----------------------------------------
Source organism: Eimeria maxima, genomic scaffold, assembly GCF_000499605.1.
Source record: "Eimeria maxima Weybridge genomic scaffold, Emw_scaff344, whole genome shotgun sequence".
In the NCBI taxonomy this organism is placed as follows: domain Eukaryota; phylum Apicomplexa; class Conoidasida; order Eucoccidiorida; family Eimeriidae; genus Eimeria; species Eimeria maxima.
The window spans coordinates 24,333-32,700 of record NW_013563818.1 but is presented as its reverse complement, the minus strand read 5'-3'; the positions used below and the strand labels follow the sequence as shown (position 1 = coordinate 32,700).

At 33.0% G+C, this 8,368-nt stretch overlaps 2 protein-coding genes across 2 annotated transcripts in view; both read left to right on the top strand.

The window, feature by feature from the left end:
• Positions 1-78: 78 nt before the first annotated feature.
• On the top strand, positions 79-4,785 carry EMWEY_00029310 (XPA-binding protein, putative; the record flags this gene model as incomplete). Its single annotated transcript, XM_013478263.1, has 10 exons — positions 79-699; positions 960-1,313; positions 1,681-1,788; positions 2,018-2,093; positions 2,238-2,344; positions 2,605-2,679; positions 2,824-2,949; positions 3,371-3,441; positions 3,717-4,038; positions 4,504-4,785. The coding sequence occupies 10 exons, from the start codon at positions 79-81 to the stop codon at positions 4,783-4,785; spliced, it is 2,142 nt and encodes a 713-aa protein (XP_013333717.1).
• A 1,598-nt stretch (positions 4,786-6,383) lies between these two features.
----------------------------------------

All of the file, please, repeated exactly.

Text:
Source organism: Eimeria maxima, genomic scaffold, assembly GCF_000499605.1.
Source record: "Eimeria maxima Weybridge genomic scaffold, Emw_scaff344, whole genome shotgun sequence".
In the NCBI taxonomy this organism is placed as follows: domain Eukaryota; phylum Apicomplexa; class Conoidasida; order Eucoccidiorida; family Eimeriidae; genus Eimeria; species Eimeria maxima.
The window spans coordinates 24,333-32,700 of record NW_013563818.1 but is presented as its reverse complement, the minus strand read 5'-3'; the positions used below and the strand labels follow the sequence as shown (position 1 = coordinate 32,700).

At 33.0% G+C, this 8,368-nt stretch overlaps 2 protein-coding genes across 2 annotated transcripts in view; both read left to right on the top strand.

The window, feature by feature from the left end:
• Positions 1-78: 78 nt before the first annotated feature.
• On the top strand, positions 79-4,785 carry EMWEY_00029310 (XPA-binding protein, putative; the record flags this gene model as incomplete). Its single annotated transcript, XM_013478263.1, has 10 exons — positions 79-699; positions 960-1,313; positions 1,681-1,788; positions 2,018-2,093; positions 2,238-2,344; positions 2,605-2,679; positions 2,824-2,949; positions 3,371-3,441; positions 3,717-4,038; positions 4,504-4,785. The coding sequence occupies 10 exons, from the start codon at positions 79-81 to the stop codon at positions 4,783-4,785; spliced, it is 2,142 nt and encodes a 713-aa protein (XP_013333717.1).
• A 1,598-nt stretch (positions 4,786-6,383) lies between these two features.